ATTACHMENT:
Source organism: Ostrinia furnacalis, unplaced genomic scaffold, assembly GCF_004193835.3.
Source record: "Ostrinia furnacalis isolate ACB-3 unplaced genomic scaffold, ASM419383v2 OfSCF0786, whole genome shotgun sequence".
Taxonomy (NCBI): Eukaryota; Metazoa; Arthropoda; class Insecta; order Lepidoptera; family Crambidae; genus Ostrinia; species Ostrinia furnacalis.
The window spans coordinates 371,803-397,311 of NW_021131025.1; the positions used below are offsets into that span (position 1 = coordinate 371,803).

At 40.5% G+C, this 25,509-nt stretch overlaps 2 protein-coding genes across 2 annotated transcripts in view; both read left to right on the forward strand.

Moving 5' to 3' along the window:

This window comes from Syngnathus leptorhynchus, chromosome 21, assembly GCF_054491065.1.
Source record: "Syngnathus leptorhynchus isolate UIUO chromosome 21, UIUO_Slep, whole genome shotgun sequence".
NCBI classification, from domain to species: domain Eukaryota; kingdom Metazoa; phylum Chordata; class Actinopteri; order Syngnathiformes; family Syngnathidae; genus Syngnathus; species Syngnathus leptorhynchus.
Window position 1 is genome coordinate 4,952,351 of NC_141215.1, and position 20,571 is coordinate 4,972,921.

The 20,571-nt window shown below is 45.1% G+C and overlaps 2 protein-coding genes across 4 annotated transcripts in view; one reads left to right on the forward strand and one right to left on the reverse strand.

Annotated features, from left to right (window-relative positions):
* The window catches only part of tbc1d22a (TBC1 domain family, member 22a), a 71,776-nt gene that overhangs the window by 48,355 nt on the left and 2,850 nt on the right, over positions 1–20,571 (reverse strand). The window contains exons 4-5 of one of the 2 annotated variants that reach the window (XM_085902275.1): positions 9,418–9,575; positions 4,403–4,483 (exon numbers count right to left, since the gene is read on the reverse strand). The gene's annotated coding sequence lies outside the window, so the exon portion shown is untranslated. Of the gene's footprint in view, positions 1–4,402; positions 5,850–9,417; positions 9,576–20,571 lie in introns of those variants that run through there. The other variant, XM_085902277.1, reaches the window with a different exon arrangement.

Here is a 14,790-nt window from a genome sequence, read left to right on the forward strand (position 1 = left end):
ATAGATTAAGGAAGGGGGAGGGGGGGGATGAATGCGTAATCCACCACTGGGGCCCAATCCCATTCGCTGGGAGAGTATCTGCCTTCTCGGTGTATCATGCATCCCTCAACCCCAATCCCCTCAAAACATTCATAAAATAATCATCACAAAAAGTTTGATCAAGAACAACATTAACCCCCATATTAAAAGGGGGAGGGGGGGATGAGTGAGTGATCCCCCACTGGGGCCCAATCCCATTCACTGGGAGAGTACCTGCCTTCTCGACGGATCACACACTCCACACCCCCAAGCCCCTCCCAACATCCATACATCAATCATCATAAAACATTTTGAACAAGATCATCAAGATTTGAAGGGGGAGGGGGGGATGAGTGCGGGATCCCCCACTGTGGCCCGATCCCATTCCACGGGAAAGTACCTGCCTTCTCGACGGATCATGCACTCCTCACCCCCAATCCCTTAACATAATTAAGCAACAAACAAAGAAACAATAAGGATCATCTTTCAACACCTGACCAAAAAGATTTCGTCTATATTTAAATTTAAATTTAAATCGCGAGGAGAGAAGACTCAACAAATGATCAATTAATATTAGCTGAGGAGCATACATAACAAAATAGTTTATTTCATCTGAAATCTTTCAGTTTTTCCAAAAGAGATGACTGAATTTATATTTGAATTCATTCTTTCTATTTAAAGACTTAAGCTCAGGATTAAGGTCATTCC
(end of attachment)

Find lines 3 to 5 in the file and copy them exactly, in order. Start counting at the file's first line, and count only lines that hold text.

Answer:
Taxonomy (NCBI): Eukaryota; Metazoa; Arthropoda; class Insecta; order Lepidoptera; family Crambidae; genus Ostrinia; species Ostrinia furnacalis.
The window spans coordinates 371,803-397,311 of NW_021131025.1; the positions used below are offsets into that span (position 1 = coordinate 371,803).

At 40.5% G+C, this 25,509-nt stretch overlaps 2 protein-coding genes across 2 annotated transcripts in view; both read left to right on the forward strand.